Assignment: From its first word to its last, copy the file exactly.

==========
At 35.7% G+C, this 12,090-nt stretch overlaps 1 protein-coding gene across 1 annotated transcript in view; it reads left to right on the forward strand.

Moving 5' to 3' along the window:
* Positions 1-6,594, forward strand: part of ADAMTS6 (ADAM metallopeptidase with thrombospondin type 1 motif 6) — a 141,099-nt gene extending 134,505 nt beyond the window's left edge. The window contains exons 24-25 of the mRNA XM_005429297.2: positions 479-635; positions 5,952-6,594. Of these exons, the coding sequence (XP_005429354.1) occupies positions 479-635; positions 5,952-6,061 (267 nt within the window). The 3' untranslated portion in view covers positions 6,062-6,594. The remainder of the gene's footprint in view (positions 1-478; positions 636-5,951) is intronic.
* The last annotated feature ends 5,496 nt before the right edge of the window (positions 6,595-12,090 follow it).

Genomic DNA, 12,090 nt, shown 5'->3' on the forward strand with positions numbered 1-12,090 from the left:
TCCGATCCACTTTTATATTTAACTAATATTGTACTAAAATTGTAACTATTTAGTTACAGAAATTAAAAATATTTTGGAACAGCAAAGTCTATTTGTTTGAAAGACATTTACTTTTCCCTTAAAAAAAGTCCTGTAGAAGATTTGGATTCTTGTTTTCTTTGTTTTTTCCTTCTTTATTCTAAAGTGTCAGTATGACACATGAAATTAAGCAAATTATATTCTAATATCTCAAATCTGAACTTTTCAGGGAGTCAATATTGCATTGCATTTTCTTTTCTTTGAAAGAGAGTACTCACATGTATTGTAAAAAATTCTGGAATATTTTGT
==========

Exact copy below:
At 35.7% G+C, this 12,090-nt stretch overlaps 1 protein-coding gene across 1 annotated transcript in view; it reads left to right on the forward strand.

Moving 5' to 3' along the window:
* Positions 1-6,594, forward strand: part of ADAMTS6 (ADAM metallopeptidase with thrombospondin type 1 motif 6) — a 141,099-nt gene extending 134,505 nt beyond the window's left edge. The window contains exons 24-25 of the mRNA XM_005429297.2: positions 479-635; positions 5,952-6,594. Of these exons, the coding sequence (XP_005429354.1) occupies positions 479-635; positions 5,952-6,061 (267 nt within the window). The 3' untranslated portion in view covers positions 6,062-6,594. The remainder of the gene's footprint in view (positions 1-478; positions 636-5,951) is intronic.
* The last annotated feature ends 5,496 nt before the right edge of the window (positions 6,595-12,090 follow it).

Genomic DNA, 12,090 nt, shown 5'->3' on the forward strand with positions numbered 1-12,090 from the left:
TCCGATCCACTTTTATATTTAACTAATATTGTACTAAAATTGTAACTATTTAGTTACAGAAATTAAAAATATTTTGGAACAGCAAAGTCTATTTGTTTGAAAGACATTTACTTTTCCCTTAAAAAAAGTCCTGTAGAAGATTTGGATTCTTGTTTTCTTTGTTTTTTCCTTCTTTATTCTAAAGTGTCAGTATGACACATGAAATTAAGCAAATTATATTCTAATATCTCAAATCTGAACTTTTCAGGGAGTCAATATTGCATTGCATTTTCTTTTCTTTGAAAGAGAGTACTCACATGTATTGTAAAAAATTCTGGAATATTTTGT